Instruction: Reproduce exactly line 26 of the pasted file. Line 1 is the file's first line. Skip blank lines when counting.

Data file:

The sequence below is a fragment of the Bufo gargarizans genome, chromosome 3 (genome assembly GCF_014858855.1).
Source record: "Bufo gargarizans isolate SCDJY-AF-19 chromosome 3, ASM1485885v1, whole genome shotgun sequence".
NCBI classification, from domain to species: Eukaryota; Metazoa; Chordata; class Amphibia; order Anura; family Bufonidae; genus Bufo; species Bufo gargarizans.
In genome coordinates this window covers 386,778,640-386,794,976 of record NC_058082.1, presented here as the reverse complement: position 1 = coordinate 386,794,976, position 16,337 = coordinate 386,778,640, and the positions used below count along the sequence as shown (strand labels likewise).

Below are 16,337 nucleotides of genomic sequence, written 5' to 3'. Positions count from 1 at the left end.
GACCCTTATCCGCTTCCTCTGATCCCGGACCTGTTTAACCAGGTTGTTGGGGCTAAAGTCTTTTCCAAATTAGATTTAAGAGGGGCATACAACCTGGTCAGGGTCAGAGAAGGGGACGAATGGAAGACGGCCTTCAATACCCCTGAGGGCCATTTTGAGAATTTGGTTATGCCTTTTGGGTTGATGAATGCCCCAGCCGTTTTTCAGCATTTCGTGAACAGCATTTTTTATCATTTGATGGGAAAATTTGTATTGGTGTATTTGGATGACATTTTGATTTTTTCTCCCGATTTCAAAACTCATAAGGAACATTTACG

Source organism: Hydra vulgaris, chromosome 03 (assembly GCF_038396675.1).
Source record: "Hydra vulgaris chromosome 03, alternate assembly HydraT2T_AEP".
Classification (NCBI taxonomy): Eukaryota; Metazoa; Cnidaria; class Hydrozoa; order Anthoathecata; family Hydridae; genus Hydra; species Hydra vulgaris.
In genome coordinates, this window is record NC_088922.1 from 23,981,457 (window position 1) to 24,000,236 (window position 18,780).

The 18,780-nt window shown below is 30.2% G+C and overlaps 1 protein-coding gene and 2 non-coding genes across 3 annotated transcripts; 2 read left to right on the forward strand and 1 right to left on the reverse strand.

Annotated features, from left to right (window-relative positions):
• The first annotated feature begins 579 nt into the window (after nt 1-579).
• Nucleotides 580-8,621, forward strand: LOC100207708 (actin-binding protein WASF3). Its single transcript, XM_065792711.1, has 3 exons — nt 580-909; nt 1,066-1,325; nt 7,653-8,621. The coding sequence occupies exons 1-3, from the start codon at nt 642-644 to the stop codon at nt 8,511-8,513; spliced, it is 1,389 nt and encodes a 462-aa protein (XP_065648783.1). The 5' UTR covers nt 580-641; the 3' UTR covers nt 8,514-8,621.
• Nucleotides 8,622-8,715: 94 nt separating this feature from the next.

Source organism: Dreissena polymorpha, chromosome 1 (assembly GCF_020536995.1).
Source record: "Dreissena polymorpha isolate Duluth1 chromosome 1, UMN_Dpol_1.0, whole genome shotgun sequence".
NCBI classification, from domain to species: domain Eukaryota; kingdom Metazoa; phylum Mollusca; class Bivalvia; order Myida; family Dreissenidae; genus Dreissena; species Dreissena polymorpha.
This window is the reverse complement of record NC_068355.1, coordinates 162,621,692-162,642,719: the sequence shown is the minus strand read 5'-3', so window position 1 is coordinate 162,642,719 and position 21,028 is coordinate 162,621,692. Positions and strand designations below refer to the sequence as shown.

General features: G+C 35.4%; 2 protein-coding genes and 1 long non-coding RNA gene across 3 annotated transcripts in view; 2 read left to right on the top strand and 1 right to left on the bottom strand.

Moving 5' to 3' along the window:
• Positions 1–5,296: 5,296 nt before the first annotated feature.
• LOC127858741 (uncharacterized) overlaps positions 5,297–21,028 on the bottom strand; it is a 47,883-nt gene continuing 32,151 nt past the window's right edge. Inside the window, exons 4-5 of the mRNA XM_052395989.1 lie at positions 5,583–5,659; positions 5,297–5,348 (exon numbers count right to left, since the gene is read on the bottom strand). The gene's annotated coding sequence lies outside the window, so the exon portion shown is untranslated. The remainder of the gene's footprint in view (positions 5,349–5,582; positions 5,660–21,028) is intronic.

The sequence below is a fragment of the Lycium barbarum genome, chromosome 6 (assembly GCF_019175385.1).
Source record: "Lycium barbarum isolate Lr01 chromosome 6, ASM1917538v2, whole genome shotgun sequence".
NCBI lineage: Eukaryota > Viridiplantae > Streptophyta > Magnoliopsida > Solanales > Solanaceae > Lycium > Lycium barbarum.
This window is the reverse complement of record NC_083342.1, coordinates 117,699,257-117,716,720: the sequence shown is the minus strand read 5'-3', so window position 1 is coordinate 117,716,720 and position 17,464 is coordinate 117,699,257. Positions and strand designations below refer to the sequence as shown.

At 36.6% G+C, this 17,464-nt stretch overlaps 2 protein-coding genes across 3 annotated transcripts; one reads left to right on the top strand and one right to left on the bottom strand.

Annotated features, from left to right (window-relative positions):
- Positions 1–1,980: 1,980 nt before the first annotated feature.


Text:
NCBI lineage: Eukaryota > Viridiplantae > Streptophyta > Magnoliopsida > Solanales > Solanaceae > Lycium > Lycium barbarum.